COLUMBIA - Before every game, MU football coach Gary Pinkel hands the officials the key to his Ferarri.
The key is a folder filled with trick plays and unusual formations that the coaching staff has worked into the week’s playbook. The Ferrari, of course, is the Tigers’ high-octane offense.
“I give it to (the officials), and I just tell them, ‘Don’t give it to our opponents,’” Pinkel said.
The referees kept quiet and Pinkel kept his Ferrari in mint condition. His offense used a combination of trickery and lightning-strike plays on Saturday to beat Western Michigan 52-24 in the Tigers’ first home game of the season.
The MU offense struggled in the first quarter against Illinois and Ole Miss, scoring just seven combined points, but it took just 2 minutes and 5 seconds for the Tigers (3-0) to equal that margin against the Broncos (0-3). Quarterback Chase Daniel hit receiver Jeremy Maclin for a 24-yard touchdown catch on the opening drive, and the Tigers went on to score the most points in a game since beating Troy 52-21 two years ago.
“It’s big time,” said Daniel, who threw for more than 300 yards in his sixth-straight game. “We haven’t scored a touchdown on the first drive in the first three games. It is definitely good to get out there, score and get our passing game going.”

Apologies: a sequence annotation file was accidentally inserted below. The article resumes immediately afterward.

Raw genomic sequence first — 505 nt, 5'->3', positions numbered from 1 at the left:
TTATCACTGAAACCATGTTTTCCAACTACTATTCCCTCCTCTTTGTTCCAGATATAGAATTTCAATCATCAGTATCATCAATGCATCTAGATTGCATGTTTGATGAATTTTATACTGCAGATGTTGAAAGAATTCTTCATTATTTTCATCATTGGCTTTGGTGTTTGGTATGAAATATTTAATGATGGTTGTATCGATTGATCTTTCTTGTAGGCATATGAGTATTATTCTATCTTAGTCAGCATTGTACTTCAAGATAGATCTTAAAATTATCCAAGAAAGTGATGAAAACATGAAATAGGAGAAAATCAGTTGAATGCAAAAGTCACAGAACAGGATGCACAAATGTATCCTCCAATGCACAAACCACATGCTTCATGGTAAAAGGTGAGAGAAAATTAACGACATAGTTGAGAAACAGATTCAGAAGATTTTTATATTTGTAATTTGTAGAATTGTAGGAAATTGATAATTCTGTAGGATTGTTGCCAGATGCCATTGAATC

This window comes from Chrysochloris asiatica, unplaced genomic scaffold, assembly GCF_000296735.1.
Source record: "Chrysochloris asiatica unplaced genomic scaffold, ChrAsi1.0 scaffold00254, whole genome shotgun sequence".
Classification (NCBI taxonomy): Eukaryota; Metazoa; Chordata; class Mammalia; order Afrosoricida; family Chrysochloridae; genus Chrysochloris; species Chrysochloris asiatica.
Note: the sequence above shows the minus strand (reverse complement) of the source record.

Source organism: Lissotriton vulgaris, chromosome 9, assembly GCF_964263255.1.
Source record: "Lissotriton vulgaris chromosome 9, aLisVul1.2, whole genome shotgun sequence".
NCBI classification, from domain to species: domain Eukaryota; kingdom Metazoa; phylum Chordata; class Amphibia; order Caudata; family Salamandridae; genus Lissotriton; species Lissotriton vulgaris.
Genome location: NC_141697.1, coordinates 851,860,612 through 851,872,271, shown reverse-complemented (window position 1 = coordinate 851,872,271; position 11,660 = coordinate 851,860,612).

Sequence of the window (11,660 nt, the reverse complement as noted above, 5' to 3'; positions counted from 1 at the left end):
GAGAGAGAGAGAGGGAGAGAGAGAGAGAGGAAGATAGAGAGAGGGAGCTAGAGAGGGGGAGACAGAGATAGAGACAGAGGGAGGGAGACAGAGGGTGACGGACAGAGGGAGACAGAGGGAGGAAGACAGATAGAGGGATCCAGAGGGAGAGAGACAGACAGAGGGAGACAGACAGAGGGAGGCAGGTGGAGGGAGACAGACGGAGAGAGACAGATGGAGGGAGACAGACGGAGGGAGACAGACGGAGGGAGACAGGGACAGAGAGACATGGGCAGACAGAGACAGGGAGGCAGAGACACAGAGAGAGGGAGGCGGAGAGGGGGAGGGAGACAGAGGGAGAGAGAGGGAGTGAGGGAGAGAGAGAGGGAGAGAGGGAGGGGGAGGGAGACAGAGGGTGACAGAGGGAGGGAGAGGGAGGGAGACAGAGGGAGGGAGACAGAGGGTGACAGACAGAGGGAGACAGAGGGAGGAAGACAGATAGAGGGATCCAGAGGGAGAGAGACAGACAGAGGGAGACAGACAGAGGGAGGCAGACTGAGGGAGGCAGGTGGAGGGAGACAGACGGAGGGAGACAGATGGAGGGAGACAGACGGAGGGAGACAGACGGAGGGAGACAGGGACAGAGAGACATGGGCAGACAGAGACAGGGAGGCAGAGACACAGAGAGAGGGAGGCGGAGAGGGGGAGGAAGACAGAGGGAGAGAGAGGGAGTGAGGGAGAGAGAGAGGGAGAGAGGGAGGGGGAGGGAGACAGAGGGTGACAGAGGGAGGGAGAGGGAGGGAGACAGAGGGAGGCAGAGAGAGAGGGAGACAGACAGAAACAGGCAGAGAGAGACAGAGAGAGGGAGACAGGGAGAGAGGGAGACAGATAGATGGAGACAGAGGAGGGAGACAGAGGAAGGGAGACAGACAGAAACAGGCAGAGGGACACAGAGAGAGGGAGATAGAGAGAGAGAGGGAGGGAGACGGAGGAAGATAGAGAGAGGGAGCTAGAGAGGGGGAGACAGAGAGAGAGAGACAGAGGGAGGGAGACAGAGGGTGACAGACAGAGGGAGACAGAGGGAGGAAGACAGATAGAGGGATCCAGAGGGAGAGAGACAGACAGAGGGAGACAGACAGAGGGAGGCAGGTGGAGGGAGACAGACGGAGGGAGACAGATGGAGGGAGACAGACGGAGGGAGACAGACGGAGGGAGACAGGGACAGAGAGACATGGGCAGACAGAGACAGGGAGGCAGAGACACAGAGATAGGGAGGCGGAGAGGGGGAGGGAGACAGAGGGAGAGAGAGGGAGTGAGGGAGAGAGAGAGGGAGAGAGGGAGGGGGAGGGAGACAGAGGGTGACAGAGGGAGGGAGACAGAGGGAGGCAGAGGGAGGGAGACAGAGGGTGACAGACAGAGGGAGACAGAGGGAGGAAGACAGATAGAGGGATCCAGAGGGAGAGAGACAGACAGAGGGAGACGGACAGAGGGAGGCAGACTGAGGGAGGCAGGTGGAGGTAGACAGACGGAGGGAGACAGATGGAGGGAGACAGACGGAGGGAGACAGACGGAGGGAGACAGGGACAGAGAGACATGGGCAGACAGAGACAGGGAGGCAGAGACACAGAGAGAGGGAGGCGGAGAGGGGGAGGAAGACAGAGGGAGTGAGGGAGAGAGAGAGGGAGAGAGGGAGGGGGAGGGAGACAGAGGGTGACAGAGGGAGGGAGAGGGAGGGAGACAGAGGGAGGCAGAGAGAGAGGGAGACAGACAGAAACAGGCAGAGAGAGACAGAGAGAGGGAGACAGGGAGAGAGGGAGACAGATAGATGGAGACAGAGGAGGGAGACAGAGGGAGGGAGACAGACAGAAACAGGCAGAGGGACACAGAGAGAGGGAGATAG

The Tigers also got their running game going. Tony Temple ran for 97 yards and two of the team’s five rushing touchdowns, the most the Tigers have had in a single game since they scored six against Iowa State in 2003.
The consistent offense kept the Broncos on their heels, but it was the trick plays that knocked them off their feet. Pinkel was worried that the referees would be equally confused by the unusual formations and call a penalty on the offense. That’s why he gave them his playbook beforehand.
The gesture paid off. On one drive, the Tigers ran a flea flicker to tight end Martin Rucker that netted 12 yards and a direct snap to Maclin that resulted in a touchdown. Later in the game, the Tigers ran a play called “Monster” where each lineman stood about three yards apart from each other and Daniel threw a screen pass to receiver Tommy Saunders.
“We have offensive tackles sometimes at wide receiver, we have a tight end back as an offensive guard,” Pinkel said. “Any formation you line up there, the defense has to line up and say ‘How are we going to cover this if they’re going to throw the ball, if they’re going to run the ball?’”
The trick plays obviously flustered the Broncos’ defense as seven different Tigers combined for 272 rushing yards. After averaging 10.2 yards per rushing attempt in the first quarter, Temple didn’t get a single carry in the second. But with so many viable options, he said it’s good the team doesn’t have to depend solely on him.
“We tried to run hard for four quarters,” Temple said. “That was the emphasis we had this week. There’s a lot of people that can touch the ball and make things happen. It’s very fortunate to have on the team.”
As efficient as the Tigers’ offense was, you would have missed it if you blinked. The first four scoring drives took a combined 5 minutes and 5 seconds, and it wasn’t until the final touchdown that the Tigers put together a scoring drive that lasted more than five minutes.
But that, Pinkel said, is how the Tigers operate. Fast.
Like a Ferrari.